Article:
Call this a cross-border rye. Distilled in Calgary by Alberta Distillers – Canada’s only rye-focused producer – it’s packaged and sold by 35 Maple, a company owned by members of the prominent Sebastiani winemaking family of California. Made from 100-per-cent rye grain in a small-batch pot still, it’s bold and very spicy, underpinned by soft honey, peach, vanilla and chocolate nuances, with tobacco-like earthiness running all the way through. Too bad about the British Columbia price: $130.72 in B.C., $84.98 in New Brunswick, $85.61 in Nova Scotia, $89.99 in Newfoundland.

Wiser’s Red Letter, Ontario

Score: 92; price: $115.25

Far too smooth to be likened to most U.S. ryes, this new ultrapremium – and very limited – bottling from Corby, which owns the Wiser’s brand, is made from a mash bill containing only about 10-per-cent rye. Still, that’s roughly double the content of Wiser’s entry-level whiskies and many other Canadian brands. And the spirit manages to make the minority grain’s presence felt. Master blender Don Livermore’s interpretation of a 19th-century style espoused by whisky baron J.P. Wiser, it’s unusual not just for its relatively high rye content, but also for its heavy reliance on new oak and lack of chill filtering, a stabilization technique thought to strip flavour. Pronounced vanilla, toffee and dried-fruit nuances are carried on a creamy texture that firms up with lively spice in the second act. Call me an infidel but I think it comes alive with an ice cube; $99.95 in B.C., $99.95 in Saskatchewan, $99.99 in Manitoba, $100 in Quebec.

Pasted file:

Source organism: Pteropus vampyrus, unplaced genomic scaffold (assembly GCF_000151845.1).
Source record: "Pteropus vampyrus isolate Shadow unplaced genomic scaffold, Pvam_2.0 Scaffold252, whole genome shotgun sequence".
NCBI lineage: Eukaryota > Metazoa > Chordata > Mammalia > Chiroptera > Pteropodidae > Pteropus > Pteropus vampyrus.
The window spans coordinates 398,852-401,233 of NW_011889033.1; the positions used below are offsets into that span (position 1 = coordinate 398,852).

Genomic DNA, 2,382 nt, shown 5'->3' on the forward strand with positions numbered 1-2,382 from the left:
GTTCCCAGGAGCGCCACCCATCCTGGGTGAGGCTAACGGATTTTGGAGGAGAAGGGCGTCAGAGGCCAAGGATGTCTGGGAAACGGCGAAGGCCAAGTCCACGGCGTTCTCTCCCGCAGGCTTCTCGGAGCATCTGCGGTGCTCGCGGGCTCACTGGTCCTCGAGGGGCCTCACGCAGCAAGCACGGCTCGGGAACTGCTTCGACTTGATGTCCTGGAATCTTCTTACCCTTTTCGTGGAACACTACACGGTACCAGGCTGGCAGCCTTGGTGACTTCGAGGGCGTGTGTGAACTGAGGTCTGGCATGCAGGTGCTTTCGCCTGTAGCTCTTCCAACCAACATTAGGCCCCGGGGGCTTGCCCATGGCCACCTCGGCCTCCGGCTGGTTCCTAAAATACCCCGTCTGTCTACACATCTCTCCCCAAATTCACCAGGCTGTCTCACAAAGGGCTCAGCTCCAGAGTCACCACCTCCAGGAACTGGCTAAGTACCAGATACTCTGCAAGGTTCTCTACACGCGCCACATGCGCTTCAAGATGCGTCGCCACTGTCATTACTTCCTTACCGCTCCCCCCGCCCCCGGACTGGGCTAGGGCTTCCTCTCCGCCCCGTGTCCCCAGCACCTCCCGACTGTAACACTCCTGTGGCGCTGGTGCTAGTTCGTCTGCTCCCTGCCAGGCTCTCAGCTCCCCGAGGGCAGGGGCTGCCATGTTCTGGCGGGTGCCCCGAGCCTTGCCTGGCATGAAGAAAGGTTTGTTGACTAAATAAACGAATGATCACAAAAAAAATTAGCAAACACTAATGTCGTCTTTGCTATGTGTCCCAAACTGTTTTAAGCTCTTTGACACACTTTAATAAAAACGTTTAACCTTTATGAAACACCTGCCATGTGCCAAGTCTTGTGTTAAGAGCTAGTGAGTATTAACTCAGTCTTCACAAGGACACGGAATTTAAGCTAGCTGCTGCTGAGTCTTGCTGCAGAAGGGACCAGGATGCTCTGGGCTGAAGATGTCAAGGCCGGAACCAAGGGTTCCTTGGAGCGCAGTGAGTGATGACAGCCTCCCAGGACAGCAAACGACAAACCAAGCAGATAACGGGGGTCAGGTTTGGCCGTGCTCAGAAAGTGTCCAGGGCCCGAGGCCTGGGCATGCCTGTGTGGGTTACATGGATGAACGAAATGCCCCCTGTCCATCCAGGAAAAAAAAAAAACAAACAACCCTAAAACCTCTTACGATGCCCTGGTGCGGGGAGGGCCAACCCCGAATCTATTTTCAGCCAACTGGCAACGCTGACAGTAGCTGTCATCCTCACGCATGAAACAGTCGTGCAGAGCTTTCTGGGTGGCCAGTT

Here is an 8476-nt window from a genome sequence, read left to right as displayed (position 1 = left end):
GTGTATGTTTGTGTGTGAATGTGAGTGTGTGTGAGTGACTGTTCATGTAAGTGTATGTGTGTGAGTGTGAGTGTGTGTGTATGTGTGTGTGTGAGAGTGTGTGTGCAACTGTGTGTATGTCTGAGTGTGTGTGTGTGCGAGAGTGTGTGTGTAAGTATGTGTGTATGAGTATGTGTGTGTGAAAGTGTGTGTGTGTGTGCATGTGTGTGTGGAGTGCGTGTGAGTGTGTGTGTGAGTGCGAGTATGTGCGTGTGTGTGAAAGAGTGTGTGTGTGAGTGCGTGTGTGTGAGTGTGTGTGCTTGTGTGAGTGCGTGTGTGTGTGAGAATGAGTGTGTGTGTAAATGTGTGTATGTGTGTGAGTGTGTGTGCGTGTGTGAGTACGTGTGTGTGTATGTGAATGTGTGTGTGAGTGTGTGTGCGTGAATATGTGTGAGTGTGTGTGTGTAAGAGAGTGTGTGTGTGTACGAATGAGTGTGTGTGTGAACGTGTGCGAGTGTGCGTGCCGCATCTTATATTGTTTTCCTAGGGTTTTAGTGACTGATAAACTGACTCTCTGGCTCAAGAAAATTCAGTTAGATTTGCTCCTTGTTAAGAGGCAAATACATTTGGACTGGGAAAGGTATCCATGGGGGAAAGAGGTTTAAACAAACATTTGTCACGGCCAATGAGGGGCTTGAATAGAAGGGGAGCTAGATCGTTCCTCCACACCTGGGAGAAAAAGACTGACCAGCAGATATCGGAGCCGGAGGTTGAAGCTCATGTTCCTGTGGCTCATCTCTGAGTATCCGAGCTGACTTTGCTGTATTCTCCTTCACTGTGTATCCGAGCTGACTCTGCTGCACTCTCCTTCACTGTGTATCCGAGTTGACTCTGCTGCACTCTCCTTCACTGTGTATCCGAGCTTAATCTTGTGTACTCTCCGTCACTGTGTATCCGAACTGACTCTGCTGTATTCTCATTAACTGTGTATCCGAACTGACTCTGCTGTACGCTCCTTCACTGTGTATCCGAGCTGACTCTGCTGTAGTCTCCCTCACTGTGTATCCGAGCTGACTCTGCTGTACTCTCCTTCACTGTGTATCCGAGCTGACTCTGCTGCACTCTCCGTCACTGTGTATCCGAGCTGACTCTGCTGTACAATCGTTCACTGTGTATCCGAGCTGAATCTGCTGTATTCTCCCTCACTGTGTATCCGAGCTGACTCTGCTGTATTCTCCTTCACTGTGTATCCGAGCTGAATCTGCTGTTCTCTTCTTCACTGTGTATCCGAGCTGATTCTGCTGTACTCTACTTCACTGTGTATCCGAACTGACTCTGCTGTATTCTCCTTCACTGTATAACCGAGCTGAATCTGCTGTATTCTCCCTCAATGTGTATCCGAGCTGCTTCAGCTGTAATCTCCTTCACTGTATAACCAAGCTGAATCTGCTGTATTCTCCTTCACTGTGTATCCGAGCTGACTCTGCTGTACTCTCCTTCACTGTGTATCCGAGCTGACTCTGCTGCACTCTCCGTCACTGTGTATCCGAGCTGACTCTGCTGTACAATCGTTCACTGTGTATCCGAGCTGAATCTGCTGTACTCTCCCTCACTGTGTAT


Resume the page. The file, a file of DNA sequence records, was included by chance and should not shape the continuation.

Knob Creek Rye, Kentucky

Score: 91; price: $54.95

A limited quantity of this extension to Jim Beam’s super-premium bourbon brand recently spilled into Ontario and it’s going fast. Rich, sweet and round, like Knob Creek’s popular bourbon, this is unusual for rye, a spirit I tend to associate with a drier profile. But it’s mighty fine and powerful (at 50-per-cent alcohol), with welcome spice framing the rich marmalade, caramel and tinned-peach syrupiness. Available in Ontario.

Wild Turkey Rye, Kentucky

Score: 90; price: $32.70

Good, true-to-the-grain rye at a very good price. Dry and bracing, this tastes like black licorice between slices of rye bread, with overtones of spiced apple cider and charred wood. A great choice for a Manhattan or Sazerac. Available in Ontario.

Alberta Premium Dark Horse, Alberta

Score: 89; price: $29.95

The horse sure is dark, roughly the mahogany hue of vanilla extract. It tastes like it looks, too, thick and opulent, with a pleasantly sweet profile thanks to extended time in wood, specifically heavily charred barrels. Bottled at 45-per-cent alcohol, it’s syrupy at first, with loads of vanilla and toffee complemented by dried fruit, eventually balanced by a solid punch of dry spice. Launched last year and made mainly with rye (with a dollop of corn), it’s a robust Canadian whisky for bourbon or spiced-rum lovers; $28.99 in B.C., $32.49 in Saskatchewan, and $29.99 in Manitoba, New Brunswick, Nova Scotia and Newfoundland.

Beppi Crosariol is co-author, with The Globe’s Lucy Waverman, of The Flavour Principle, a sumptuous new cookbook and drinks compendium, published by HarperCollins.

Follow on Twitter: @Beppi_Crosariol